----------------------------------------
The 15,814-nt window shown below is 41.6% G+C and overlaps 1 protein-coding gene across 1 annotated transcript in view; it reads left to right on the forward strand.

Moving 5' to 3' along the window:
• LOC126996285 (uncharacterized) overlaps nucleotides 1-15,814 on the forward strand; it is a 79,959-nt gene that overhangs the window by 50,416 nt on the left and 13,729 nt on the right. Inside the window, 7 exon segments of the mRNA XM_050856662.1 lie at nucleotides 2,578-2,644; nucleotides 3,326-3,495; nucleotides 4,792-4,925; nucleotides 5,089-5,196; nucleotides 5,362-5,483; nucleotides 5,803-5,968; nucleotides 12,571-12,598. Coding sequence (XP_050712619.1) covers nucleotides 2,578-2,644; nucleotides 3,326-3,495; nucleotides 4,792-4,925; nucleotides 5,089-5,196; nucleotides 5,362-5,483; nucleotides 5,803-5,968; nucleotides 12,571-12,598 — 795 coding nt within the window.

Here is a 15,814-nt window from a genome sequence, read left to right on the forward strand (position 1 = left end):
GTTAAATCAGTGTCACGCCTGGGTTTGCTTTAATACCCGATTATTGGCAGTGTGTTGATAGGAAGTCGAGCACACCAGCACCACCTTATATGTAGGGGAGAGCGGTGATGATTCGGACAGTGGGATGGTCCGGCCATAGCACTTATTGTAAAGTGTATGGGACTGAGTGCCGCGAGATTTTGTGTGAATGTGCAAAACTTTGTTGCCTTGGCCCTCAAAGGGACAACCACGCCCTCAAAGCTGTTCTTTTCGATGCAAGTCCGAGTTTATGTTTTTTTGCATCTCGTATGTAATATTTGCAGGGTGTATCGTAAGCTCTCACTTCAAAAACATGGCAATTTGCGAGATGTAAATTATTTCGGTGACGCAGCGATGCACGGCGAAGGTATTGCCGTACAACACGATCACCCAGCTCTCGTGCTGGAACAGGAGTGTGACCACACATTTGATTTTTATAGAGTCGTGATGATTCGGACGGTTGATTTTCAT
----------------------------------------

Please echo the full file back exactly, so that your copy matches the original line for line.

The 15,814-nt window shown below is 41.6% G+C and overlaps 1 protein-coding gene across 1 annotated transcript in view; it reads left to right on the forward strand.

Moving 5' to 3' along the window:
• LOC126996285 (uncharacterized) overlaps nucleotides 1-15,814 on the forward strand; it is a 79,959-nt gene that overhangs the window by 50,416 nt on the left and 13,729 nt on the right. Inside the window, 7 exon segments of the mRNA XM_050856662.1 lie at nucleotides 2,578-2,644; nucleotides 3,326-3,495; nucleotides 4,792-4,925; nucleotides 5,089-5,196; nucleotides 5,362-5,483; nucleotides 5,803-5,968; nucleotides 12,571-12,598. Coding sequence (XP_050712619.1) covers nucleotides 2,578-2,644; nucleotides 3,326-3,495; nucleotides 4,792-4,925; nucleotides 5,089-5,196; nucleotides 5,362-5,483; nucleotides 5,803-5,968; nucleotides 12,571-12,598 — 795 coding nt within the window.

Here is a 15,814-nt window from a genome sequence, read left to right on the forward strand (position 1 = left end):
GTTAAATCAGTGTCACGCCTGGGTTTGCTTTAATACCCGATTATTGGCAGTGTGTTGATAGGAAGTCGAGCACACCAGCACCACCTTATATGTAGGGGAGAGCGGTGATGATTCGGACAGTGGGATGGTCCGGCCATAGCACTTATTGTAAAGTGTATGGGACTGAGTGCCGCGAGATTTTGTGTGAATGTGCAAAACTTTGTTGCCTTGGCCCTCAAAGGGACAACCACGCCCTCAAAGCTGTTCTTTTCGATGCAAGTCCGAGTTTATGTTTTTTTGCATCTCGTATGTAATATTTGCAGGGTGTATCGTAAGCTCTCACTTCAAAAACATGGCAATTTGCGAGATGTAAATTATTTCGGTGACGCAGCGATGCACGGCGAAGGTATTGCCGTACAACACGATCACCCAGCTCTCGTGCTGGAACAGGAGTGTGACCACACATTTGATTTTTATAGAGTCGTGATGATTCGGACGGTTGATTTTCAT